Ukrainian Deputy Prime Minister has call him Apple stops selling its products and closes its App Store in Russia. Mikhailo Fedorov, who is also the country’s minister of digital transformation, asked Tim Cook for the tech giant’s support in a letter. “The whole world repels the aggressor by imposing sanctions – the enemy must suffer great losses … [I]In 2022, modern technology is probably the best answer for tanks, multiple launchers and missiles,” he wrote, trying to impress the Apple CEO.
Russia launched a large-scale military attack on Ukraine in the early hours of Thursday morning, entering the country from three sides and launching a land, air and sea offensive. Major cities in the country were bombed, including the Ukrainian capital Kiev, which was bombed Rockets on Friday morning. In response to the invasion, the US government and its allies unveiled New penalties against Russia to block its access to exports in the hope of restricting its military and technological capabilities. In addition, Russian oligarchs are targeted by sanctions by limiting their ability to do business in dollars, euros, sterling and yen.
as Bloomberg He notes that Apple has an online store in Russia and offers a local version of its App Store in the country. Last year, he comply With a Russian legal requirement to highlight applications designed by domestic developers. According to the news organization, it has also registered a trade office and published job listings for positions in Moscow in the past few months, likely to comply with local regulations. Russia began enforcing a law last year requiring tech companies like Apple, Google, and Meta To have a physical presence within its borders.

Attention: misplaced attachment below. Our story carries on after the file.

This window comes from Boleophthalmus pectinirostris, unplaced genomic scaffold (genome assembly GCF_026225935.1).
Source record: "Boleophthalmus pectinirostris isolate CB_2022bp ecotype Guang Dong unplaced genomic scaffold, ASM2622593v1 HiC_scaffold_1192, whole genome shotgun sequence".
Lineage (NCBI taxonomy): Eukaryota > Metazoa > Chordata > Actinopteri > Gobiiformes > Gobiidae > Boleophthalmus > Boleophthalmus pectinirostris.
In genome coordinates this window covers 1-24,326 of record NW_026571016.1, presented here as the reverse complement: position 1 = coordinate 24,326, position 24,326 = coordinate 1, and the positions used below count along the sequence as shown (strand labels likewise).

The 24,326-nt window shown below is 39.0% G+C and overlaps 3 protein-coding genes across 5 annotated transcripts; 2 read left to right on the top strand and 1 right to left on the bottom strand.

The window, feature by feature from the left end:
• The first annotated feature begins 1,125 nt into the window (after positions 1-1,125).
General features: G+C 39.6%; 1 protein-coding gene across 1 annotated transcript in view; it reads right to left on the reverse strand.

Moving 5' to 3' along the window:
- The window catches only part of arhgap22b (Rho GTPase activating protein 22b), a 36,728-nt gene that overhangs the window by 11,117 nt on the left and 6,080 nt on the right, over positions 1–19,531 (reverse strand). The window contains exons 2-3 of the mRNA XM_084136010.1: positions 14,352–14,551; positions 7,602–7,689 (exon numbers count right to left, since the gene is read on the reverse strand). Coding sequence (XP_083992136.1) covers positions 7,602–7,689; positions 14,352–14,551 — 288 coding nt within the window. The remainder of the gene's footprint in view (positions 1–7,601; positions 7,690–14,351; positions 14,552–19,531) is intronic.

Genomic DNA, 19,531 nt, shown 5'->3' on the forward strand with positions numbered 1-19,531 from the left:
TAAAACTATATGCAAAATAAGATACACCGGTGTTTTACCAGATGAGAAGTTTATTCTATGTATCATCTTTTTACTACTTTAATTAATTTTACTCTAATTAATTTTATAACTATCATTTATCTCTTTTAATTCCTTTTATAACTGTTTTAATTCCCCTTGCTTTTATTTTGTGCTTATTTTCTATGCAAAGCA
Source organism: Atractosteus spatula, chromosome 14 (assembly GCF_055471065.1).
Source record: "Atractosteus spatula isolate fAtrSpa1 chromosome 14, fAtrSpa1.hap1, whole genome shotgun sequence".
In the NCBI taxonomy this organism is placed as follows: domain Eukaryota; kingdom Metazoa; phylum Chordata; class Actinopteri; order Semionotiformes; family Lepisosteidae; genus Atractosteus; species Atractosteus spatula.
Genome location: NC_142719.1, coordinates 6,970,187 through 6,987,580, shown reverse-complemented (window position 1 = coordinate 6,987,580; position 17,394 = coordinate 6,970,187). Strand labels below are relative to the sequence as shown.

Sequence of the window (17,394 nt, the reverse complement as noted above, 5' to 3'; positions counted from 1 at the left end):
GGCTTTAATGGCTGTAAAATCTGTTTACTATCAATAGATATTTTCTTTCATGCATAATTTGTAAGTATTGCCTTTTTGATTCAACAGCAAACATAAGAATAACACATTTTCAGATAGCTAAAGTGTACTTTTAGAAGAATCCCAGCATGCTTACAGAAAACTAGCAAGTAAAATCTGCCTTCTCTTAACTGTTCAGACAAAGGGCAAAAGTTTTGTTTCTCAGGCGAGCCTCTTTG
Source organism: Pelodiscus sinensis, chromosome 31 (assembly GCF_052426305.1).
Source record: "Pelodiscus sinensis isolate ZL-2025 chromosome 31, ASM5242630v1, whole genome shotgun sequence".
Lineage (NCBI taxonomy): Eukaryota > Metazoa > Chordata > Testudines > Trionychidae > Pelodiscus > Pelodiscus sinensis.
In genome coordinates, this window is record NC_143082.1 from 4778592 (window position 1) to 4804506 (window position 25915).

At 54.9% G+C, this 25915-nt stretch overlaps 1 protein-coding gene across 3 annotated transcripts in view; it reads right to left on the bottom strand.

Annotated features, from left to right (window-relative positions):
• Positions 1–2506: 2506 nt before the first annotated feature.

Fedorov ended his letter to Cook, which he posted on Twitter, of what Ukraine hopes will happen if Apple withdraws from Russia: “We are sure that such measures will motivate the young and active population of Russia to preemptively stop disgraceful military aggression.” Cook previously said that Apple is doing everything it can for its teams in Ukraine and “will support local humanitarian efforts,” but the company has yet to publicly respond to Fedorov’s appeal.
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